If we start talking about data center stuff, the equation may be different - but for small, cheap servers (the market addressed by these cards) hardware RAID 5 does not have a business or engineering case.
There may be a business case for hardware RAID, for certain applications where software RAID support is not present, but not for a file server using a current OS with good software RAID support.
agreed, for the most part
The one advantage of a hardware RAID (if integrated with a proper/compatible chassis) is failure LED's. This is somewhat difficult to get from a software RAID on a plain HBA.
At the low end, you need a disk enclosure/backplane with either SGPIO (combine with Adaptec, Areca or just about anything recent with SFF-8087) or with discrete "failure" signals, one per drive (combine with any Areca controller).
As for firmware continuity, Adaptec AACRAID used to be my favourite during several years, but in the recent years Areca has taken over their crown. Replace a controller with something you find in your dusty stock of spare parts - well that's where the fun begins :-)
Swapping cables around has never been a problem on any HW RAID. One recent experience, with a SAS-based Areca: I built an array in a 24bay external box (attached to an Areca RAID). Then I powered down the box, added another external JBOD, and scattered the drives between the two enclosures. Powered up, and voila, no problem - Areca combined all the drives correctly, from the two enclosures. Or another example: build a RAID in one 24bay enclosure, and then plug in another external SAS enclousure at runtime. No problem - enclosure detected, drives enumerated, ready to configure another RAID volume or whatever...
A quiz question: suppose you buy a new server with two drives in an Adaptec (AACRAID) mirror. Before installing your production OS, you try some recovery exercises, to see how the firmware works. You set up a mirror in the Adaptec firmware, you install an OS maybe, you remove a drive from the mirror and insert another one, to see what it takes to rebuild the mirror. The rebuild goes on just fine. You go ahead with the OS install and turn that into a production machine. You remember to "erase" the drive that you initially pulled, when testing the hot-swap: to be precise, you plug it alone into the Adaptec RAID controller once again, and remove the degraded array stump. Then you plug back your two production drives (the mirror), and put that "cleared" drive aside. After two years, one of the production drives fail - so you fumble in your drawer, produce the spare drive, plug it in, maybe a powercycle... and voila: *the production mirror array is gone* ! Explanation: the recentmost configuration change, logged on the drives, happend to be the array removal on your "spare" drive...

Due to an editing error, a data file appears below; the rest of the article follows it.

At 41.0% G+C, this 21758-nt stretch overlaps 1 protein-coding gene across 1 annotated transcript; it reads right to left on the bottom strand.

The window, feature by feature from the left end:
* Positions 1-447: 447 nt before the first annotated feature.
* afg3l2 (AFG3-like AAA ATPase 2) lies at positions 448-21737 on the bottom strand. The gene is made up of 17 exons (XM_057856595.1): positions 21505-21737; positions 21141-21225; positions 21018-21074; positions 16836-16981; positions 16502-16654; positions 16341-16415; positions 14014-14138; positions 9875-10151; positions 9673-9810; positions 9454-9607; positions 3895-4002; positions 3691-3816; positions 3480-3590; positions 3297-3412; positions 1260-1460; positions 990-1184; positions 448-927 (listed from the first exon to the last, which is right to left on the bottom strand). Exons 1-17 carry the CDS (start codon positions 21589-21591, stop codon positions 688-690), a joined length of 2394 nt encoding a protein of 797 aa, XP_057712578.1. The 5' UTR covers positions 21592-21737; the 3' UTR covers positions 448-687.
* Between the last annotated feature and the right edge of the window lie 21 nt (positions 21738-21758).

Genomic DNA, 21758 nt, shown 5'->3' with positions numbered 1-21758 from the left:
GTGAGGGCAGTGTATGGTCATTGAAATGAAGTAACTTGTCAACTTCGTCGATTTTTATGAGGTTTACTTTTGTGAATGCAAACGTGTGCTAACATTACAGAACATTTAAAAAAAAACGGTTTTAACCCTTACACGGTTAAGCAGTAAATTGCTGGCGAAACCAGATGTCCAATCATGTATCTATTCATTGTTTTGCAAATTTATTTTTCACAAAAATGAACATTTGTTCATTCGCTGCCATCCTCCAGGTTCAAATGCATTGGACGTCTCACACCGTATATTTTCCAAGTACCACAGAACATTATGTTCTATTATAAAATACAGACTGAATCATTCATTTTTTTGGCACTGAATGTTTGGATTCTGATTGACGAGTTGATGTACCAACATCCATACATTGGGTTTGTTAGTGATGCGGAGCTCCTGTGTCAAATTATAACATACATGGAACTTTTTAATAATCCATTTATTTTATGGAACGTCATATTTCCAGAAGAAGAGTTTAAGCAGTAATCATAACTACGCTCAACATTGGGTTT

Otherwise I agree that for Linux it doesn't make much sense to buy a HW RAID just to mirror two drives to boot from. If you know your way through the install on a mirror, and maybe to install grub manually from a live CD, and especially if you don't plan to spend money on a proper hot-swap enclosure (so that failure LEDs are not an issue either), the Linux native SW RAID will prove similarly useful as any HW RAID firmware. For Windows users willing to spend some money on hot-swap comfort, I tend to suggest the dual-port ARC-1200 with some SAS series enclosure by Chieftec = the ones coming with workable failure LED's (the ARC-1200 is SATA-only).
As for parity-based SW RAID on Linux: if you can find it in dmesg, the MD RAID module does print a simple benchmark of several alternative parity calculation back-ends (plain CPU ALU, MMX, SSE etc) and picks the speediest one. And the reported MBps figure has been well into the GBps area for ages (since the PIII times). 3 GBps on a single core are not a problem - corresponding to 100% CPU utilization for that core.